The drizzly morning rain that washed over the start of the Copperstate 1000 classic car road rally last Sunday was actually a welcomed relief from what had been forecast: a gully washer of a thunderstorm. That happened later, after the spectacular collection of vintage automobiles headed on their way to a 1,000-mile tour of central and southern Arizona.
As usual, the grand gathering of around 85 sports cars, GTs, race cars and tourers were assembled at the Tempe Diablo baseball stadium in suburban Phoenix, filling the outfield and baselines with a colorful array of international beauties. Hundreds of spectators milled around the cars, many of them rare and tremendously valuable, for a close-up look at one of the best classic car shows anywhere.
The collection included a gang of Jaguar E-types, with Jaguar making up the biggest number of rally cars. That was followed by Porsche, particularly early 356 models including four nicely restored Speedsters all in a row.
Other highlights included a number of terrific Ferraris, Maseratis and Alfa Romeos; brawny Aston Martins; a 1951 Cunningham C-2 roadster; a lavish 1935 Rolls-Royce Phantom II limo; a 1968 Iso Rivolta Grifo; 1973 Lancia Stratos and 1965 Alpine Renault A110 rally cars; a matching set of twin red 1965 Chevrolet Corvettes; and a super-cool 1954 Lincoln Capri that looked like an escapee from a Mexican road race.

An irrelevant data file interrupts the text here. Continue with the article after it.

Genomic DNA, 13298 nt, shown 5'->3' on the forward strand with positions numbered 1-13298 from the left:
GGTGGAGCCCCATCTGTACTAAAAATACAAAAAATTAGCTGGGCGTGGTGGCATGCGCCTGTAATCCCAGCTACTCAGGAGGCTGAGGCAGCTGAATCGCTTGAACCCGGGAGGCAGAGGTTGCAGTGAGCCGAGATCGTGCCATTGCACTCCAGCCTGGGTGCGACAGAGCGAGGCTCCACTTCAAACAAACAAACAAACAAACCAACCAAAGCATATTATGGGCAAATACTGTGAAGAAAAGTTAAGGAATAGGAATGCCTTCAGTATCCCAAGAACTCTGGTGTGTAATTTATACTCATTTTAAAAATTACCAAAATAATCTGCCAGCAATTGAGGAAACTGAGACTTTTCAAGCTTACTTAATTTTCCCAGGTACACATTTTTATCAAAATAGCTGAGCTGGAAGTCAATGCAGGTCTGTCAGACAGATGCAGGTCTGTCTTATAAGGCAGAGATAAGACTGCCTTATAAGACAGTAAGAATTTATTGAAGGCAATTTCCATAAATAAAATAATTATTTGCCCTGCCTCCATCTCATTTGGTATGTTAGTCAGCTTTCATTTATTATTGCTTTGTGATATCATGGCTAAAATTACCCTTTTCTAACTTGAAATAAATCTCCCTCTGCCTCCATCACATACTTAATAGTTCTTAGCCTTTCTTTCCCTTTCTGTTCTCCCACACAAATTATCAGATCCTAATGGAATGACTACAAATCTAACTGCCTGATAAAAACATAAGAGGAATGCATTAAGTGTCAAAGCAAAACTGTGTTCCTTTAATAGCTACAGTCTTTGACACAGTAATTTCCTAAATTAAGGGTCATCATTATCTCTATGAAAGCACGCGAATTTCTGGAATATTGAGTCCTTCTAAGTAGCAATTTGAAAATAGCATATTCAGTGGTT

Outside the stadium, the parking lot was filled with another vintage car show of vehicles driven to the stadium by local enthusiasts who brought out their prides and joys undaunted by the soggy weather.
The crowd was treated to the spectacle of the Copperstate rally cars being flagged off one by one for the start of the four-day event. The street outside the stadium was lined with fans who cheered and waved as the cars accelerated away and out of sight.
This was the 26th annual Copperstate 1000, an event that has taken its place among the great driving tours, organized by the Men’s Arts Council to benefit the Phoenix Art Museum. But while the rally entrants paid for the privilege of driving their cars in the high-end event, spectators were able to attend the show and sendoff for free.
Bob Golfen photos